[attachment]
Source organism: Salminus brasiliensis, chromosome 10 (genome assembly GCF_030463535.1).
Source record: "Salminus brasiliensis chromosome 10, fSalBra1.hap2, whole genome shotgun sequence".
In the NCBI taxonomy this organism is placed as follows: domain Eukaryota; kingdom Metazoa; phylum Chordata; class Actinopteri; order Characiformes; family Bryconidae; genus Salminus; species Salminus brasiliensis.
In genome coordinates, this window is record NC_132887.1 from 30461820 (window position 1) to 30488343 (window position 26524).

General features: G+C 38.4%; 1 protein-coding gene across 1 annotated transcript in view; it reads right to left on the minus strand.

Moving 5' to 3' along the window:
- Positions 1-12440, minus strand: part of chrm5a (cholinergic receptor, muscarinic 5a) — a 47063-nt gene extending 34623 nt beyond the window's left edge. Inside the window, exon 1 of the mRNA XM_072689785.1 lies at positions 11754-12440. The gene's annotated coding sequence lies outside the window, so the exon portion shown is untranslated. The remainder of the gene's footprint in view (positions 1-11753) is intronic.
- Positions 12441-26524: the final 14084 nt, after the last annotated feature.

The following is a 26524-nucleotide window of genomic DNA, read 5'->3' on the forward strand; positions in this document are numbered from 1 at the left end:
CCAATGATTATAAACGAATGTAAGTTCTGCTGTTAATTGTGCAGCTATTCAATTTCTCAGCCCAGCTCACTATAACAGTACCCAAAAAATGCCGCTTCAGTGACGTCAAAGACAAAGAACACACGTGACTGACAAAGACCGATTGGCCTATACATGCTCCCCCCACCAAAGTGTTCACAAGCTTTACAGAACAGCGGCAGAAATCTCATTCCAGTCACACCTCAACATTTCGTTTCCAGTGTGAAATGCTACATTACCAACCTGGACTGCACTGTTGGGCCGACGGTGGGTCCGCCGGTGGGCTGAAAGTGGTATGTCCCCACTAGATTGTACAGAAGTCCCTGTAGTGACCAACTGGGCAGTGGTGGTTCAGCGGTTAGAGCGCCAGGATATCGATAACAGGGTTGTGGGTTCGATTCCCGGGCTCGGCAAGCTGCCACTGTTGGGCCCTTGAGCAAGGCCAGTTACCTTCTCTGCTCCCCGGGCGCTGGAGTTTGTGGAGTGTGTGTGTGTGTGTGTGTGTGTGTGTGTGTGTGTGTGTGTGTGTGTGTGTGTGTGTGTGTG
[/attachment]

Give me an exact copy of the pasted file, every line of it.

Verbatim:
Source organism: Salminus brasiliensis, chromosome 10 (genome assembly GCF_030463535.1).
Source record: "Salminus brasiliensis chromosome 10, fSalBra1.hap2, whole genome shotgun sequence".
In the NCBI taxonomy this organism is placed as follows: domain Eukaryota; kingdom Metazoa; phylum Chordata; class Actinopteri; order Characiformes; family Bryconidae; genus Salminus; species Salminus brasiliensis.
In genome coordinates, this window is record NC_132887.1 from 30461820 (window position 1) to 30488343 (window position 26524).

General features: G+C 38.4%; 1 protein-coding gene across 1 annotated transcript in view; it reads right to left on the minus strand.

Moving 5' to 3' along the window:
- Positions 1-12440, minus strand: part of chrm5a (cholinergic receptor, muscarinic 5a) — a 47063-nt gene extending 34623 nt beyond the window's left edge. Inside the window, exon 1 of the mRNA XM_072689785.1 lies at positions 11754-12440. The gene's annotated coding sequence lies outside the window, so the exon portion shown is untranslated. The remainder of the gene's footprint in view (positions 1-11753) is intronic.
- Positions 12441-26524: the final 14084 nt, after the last annotated feature.

The following is a 26524-nucleotide window of genomic DNA, read 5'->3' on the forward strand; positions in this document are numbered from 1 at the left end:
CCAATGATTATAAACGAATGTAAGTTCTGCTGTTAATTGTGCAGCTATTCAATTTCTCAGCCCAGCTCACTATAACAGTACCCAAAAAATGCCGCTTCAGTGACGTCAAAGACAAAGAACACACGTGACTGACAAAGACCGATTGGCCTATACATGCTCCCCCCACCAAAGTGTTCACAAGCTTTACAGAACAGCGGCAGAAATCTCATTCCAGTCACACCTCAACATTTCGTTTCCAGTGTGAAATGCTACATTACCAACCTGGACTGCACTGTTGGGCCGACGGTGGGTCCGCCGGTGGGCTGAAAGTGGTATGTCCCCACTAGATTGTACAGAAGTCCCTGTAGTGACCAACTGGGCAGTGGTGGTTCAGCGGTTAGAGCGCCAGGATATCGATAACAGGGTTGTGGGTTCGATTCCCGGGCTCGGCAAGCTGCCACTGTTGGGCCCTTGAGCAAGGCCAGTTACCTTCTCTGCTCCCCGGGCGCTGGAGTTTGTGGAGTGTGTGTGTGTGTGTGTGTGTGTGTGTGTGTGTGTGTGTGTGTGTGTGTGTGTGTGTGTGTG